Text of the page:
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01252012, 04:32 PM #1
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Generating a random number taken from a normal distribution
Hello,
I need help creating a function in javascript that produces random numbers generated from a normal curve distribution with a mean and standard deviation that I can specify (and easily change). I would like only whole numbers and the ability to set reasonable maximum and minimums.
Thanks,
Adrian
01252012, 06:36 PM
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Code:<script type = "text/javascript"> function rnd_snd() { return (Math.random()*21)+(Math.random()*21)+(Math.random()*21); } // Three random numbers between 1 and 1 added together. That will give a normal distribution with mean = 0 and standard deviation = 1. // The function will return a decimal with an average value of 0. function rnd(mean, stdev) { return Math.round(rnd_snd()*stdev + mean); } // Multiply the result by the standard deviation that you want, then add your desired mean. alert (rnd(38,2)) // mean, standard deviation </script>
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Last edited by Philip M; 01252012 at 06:51 PM.
All the code given in this post has been tested and is intended to address the question asked.
Unless stated otherwise it is not just a demonstration.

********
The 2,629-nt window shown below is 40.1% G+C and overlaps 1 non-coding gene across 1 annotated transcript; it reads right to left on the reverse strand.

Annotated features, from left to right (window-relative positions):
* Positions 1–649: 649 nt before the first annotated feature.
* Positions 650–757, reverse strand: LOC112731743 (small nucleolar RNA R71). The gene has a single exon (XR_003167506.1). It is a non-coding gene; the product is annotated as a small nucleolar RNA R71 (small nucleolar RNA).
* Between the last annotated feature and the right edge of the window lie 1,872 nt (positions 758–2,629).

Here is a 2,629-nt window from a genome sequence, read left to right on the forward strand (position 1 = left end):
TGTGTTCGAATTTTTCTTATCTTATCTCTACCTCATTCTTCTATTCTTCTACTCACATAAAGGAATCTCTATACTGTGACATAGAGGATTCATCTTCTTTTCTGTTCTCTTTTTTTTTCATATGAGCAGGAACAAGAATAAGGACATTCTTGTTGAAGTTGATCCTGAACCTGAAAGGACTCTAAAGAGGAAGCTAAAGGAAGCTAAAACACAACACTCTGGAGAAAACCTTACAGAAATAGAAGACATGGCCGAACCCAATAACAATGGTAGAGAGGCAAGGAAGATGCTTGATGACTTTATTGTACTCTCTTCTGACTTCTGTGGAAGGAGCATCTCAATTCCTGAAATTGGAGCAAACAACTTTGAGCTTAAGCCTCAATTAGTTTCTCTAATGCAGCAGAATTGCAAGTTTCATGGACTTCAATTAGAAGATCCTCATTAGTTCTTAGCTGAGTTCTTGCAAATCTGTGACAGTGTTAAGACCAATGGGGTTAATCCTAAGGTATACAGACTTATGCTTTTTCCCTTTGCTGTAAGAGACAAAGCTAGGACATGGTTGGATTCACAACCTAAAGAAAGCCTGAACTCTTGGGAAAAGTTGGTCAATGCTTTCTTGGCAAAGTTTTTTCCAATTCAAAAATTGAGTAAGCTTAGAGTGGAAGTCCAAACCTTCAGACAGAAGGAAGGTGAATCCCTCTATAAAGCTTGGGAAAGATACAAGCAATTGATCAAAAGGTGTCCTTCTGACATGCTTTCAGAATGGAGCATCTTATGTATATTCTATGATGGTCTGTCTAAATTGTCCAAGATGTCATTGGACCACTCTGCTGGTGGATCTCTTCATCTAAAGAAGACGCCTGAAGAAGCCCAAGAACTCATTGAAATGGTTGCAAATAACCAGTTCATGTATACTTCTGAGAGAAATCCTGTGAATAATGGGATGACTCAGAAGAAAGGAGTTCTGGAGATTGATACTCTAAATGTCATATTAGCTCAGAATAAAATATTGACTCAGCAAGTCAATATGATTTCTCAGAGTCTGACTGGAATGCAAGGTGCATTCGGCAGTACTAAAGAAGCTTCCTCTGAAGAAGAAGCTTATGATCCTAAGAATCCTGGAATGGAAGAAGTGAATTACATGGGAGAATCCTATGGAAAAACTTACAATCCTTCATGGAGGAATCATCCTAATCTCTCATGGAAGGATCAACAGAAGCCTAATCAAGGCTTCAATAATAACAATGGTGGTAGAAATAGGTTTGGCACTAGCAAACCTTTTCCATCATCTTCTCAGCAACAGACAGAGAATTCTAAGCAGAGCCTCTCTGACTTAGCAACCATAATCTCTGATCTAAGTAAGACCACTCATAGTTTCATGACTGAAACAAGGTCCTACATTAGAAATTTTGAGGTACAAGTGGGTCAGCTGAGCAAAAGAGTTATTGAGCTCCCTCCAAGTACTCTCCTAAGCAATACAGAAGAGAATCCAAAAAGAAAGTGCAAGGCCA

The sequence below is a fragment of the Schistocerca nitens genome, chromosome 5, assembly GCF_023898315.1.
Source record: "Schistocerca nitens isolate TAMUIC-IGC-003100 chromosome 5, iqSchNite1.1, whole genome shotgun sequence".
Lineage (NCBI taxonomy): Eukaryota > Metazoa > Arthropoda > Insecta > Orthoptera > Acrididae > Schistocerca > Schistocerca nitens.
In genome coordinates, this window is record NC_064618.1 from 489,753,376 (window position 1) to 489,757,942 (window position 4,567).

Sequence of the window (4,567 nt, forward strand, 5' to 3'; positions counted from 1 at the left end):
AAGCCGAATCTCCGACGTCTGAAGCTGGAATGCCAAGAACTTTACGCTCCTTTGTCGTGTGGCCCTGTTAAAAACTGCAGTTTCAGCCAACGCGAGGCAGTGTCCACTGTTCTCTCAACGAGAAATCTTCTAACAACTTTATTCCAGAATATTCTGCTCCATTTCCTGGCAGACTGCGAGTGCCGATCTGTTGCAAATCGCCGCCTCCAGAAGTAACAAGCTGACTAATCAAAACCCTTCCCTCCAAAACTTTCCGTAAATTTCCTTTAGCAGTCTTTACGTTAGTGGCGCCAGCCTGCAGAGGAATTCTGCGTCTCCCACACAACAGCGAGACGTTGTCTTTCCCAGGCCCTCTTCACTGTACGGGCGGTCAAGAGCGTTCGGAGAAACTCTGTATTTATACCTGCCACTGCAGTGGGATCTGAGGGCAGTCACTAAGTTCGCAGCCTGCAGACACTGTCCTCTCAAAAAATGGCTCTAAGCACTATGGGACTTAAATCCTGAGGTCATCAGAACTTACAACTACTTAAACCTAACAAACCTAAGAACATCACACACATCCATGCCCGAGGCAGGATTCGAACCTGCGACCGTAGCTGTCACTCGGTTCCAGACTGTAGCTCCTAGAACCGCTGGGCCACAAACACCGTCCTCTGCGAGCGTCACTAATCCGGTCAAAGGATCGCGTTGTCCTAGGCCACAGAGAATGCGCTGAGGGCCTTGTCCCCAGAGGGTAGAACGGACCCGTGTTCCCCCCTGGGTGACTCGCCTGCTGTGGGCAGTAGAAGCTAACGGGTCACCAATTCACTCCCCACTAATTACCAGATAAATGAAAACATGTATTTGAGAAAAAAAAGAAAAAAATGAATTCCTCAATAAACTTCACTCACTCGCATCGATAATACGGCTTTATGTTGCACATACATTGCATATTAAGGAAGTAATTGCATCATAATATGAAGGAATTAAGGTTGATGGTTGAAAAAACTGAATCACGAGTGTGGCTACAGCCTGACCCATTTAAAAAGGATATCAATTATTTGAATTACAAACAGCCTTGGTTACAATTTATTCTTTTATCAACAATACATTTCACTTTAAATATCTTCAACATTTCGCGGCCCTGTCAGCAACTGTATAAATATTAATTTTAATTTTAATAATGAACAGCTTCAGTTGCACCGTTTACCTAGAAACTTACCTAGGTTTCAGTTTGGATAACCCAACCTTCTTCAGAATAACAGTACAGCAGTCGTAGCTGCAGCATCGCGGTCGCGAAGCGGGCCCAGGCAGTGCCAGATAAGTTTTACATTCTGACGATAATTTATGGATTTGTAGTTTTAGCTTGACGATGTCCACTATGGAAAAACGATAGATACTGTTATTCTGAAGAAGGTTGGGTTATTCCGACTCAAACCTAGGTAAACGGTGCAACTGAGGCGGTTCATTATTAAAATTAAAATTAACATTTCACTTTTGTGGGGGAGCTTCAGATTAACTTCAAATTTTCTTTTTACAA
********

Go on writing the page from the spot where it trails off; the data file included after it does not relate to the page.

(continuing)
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ac11ca (02032012)
01262012, 05:06 PM
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The computer is always right. The computer is always right. The computer is always right. Take it from someone who has programmed for over ten years: not once has the computational mechanism of the machine malfunctioned.André Behrens, NY Times Software Developer
01262012, 08:26 PM
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Not quite sure what you mean, but all I have done here is added three random numbers between 1 and 1 together. That will give a point (almost +3 to almost 3) on a normal distribution with mean = 0 and standard deviation = 1. This is also called standard normal distribution. Try it yourself:
For more info Google for BoxMuller transform.Code:<script type = "text/javascript"> var tot = 0; var its = 500; // iterations for (var i = 0; i<its; i++) { var randy = (Math.random()*21)+(Math.random()*21)+(Math.random()*21); tot += randy; document.write(randy); document.write("<br>") } alert (tot/its); // close to zero, especially if the number of iterations is increased to (say) 10000 </script>
Last edited by Philip M; 01262012 at 09:04 PM.
All the code given in this post has been tested and is intended to address the question asked.
Unless stated otherwise it is not just a demonstration.
01262012, 11:08 PM
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The computer is always right. The computer is always right. The computer is always right. Take it from someone who has programmed for over ten years: not once has the computational mechanism of the machine malfunctioned.André Behrens, NY Times Software Developer
02032012, 10:43 PM
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Thank you! Very useful, and I will have a play around with it soon.
Now things get a little more tricky: What about a chi square distribution (with 3 degrees of freedom)?
Cheers,
Adrian
02042012, 08:32 AM
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Well, what about it? Google to find for example
http://www.fourmilab.ch/rpkp/experim...s/chiCalc.html
All the code given in this post has been tested and is intended to address the question asked.
Unless stated otherwise it is not just a demonstration.
Users who have thanked Philip M for this post:
ac11ca (02062012)